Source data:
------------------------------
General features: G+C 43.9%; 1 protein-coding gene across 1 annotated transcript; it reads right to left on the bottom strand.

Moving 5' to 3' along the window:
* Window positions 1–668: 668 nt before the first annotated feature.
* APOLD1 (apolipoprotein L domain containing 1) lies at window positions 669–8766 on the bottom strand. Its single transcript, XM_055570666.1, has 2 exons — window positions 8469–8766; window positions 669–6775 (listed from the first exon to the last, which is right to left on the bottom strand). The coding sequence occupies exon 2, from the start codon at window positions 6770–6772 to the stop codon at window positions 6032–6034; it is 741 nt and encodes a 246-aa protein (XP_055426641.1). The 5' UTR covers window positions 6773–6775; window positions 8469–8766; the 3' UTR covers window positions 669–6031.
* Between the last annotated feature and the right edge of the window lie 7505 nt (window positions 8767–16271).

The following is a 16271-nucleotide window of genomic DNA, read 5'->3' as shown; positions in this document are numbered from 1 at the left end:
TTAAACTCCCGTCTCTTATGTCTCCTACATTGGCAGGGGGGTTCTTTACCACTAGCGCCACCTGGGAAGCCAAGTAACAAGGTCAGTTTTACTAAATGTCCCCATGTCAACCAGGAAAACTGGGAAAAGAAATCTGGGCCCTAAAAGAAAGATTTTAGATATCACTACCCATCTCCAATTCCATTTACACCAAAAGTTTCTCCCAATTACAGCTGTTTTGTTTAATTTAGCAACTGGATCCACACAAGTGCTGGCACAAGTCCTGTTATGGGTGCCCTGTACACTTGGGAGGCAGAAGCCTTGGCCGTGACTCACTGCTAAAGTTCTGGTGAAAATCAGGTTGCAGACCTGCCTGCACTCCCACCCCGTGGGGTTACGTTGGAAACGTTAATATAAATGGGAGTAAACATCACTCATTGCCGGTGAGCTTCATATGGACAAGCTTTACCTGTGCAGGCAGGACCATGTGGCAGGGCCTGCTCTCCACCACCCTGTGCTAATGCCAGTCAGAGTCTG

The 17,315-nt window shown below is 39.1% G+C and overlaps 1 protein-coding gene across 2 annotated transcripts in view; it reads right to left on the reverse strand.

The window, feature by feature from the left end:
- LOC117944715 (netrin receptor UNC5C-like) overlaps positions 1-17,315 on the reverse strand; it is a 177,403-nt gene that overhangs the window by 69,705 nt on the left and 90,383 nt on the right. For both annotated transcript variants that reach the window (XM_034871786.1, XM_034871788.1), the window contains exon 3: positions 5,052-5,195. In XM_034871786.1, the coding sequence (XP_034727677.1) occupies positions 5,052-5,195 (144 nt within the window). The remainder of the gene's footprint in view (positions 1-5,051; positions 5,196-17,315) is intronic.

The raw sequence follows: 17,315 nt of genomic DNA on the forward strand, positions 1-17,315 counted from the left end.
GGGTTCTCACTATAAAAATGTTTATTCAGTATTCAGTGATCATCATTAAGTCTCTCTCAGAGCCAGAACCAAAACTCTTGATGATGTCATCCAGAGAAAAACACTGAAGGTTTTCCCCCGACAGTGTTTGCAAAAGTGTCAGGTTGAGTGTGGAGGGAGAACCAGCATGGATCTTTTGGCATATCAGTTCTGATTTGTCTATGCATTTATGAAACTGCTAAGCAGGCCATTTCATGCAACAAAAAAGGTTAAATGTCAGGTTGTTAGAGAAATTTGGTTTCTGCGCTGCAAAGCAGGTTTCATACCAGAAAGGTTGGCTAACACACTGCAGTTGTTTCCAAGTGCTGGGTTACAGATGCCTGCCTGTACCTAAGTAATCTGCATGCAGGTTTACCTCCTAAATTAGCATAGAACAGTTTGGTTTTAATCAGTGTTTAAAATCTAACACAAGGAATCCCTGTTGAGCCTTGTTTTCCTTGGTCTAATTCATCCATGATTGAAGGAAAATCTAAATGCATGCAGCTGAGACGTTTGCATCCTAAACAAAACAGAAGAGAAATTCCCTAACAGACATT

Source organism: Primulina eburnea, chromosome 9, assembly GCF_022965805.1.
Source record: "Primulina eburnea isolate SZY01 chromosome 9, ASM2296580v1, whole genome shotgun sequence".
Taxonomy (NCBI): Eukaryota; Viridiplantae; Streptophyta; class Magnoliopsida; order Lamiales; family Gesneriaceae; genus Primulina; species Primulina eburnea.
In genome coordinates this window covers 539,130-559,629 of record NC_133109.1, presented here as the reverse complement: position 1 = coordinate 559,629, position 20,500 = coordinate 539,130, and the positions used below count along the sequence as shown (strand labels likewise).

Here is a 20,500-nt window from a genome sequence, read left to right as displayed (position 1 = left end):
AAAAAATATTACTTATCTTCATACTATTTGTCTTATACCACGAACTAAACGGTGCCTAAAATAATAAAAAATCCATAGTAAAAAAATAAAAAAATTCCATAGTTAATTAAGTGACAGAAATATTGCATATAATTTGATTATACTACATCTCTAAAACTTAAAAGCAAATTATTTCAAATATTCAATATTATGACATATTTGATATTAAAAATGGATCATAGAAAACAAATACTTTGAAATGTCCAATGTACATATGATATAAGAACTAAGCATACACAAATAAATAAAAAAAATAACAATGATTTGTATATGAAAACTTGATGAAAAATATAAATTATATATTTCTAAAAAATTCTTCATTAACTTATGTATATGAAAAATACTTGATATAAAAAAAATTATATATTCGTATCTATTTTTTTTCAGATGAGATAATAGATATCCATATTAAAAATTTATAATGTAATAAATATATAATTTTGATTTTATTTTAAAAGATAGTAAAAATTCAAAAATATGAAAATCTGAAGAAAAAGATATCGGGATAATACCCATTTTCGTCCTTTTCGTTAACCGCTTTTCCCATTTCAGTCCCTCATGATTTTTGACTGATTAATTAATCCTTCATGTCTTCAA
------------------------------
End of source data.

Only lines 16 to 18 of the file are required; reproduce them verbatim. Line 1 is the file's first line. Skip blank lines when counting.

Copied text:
In genome coordinates this window covers 539,130-559,629 of record NC_133109.1, presented here as the reverse complement: position 1 = coordinate 559,629, position 20,500 = coordinate 539,130, and the positions used below count along the sequence as shown (strand labels likewise).

Here is a 20,500-nt window from a genome sequence, read left to right as displayed (position 1 = left end):
AAAAAATATTACTTATCTTCATACTATTTGTCTTATACCACGAACTAAACGGTGCCTAAAATAATAAAAAATCCATAGTAAAAAAATAAAAAAATTCCATAGTTAATTAAGTGACAGAAATATTGCATATAATTTGATTATACTACATCTCTAAAACTTAAAAGCAAATTATTTCAAATATTCAATATTATGACATATTTGATATTAAAAATGGATCATAGAAAACAAATACTTTGAAATGTCCAATGTACATATGATATAAGAACTAAGCATACACAAATAAATAAAAAAAATAACAATGATTTGTATATGAAAACTTGATGAAAAATATAAATTATATATTTCTAAAAAATTCTTCATTAACTTATGTATATGAAAAATACTTGATATAAAAAAAATTATATATTCGTATCTATTTTTTTTCAGATGAGATAATAGATATCCATATTAAAAATTTATAATGTAATAAATATATAATTTTGATTTTATTTTAAAAGATAGTAAAAATTCAAAAATATGAAAATCTGAAGAAAAAGATATCGGGATAATACCCATTTTCGTCCTTTTCGTTAACCGCTTTTCCCATTTCAGTCCCTCATGATTTTTGACTGATTAATTAATCCTTCATGTCTTCAA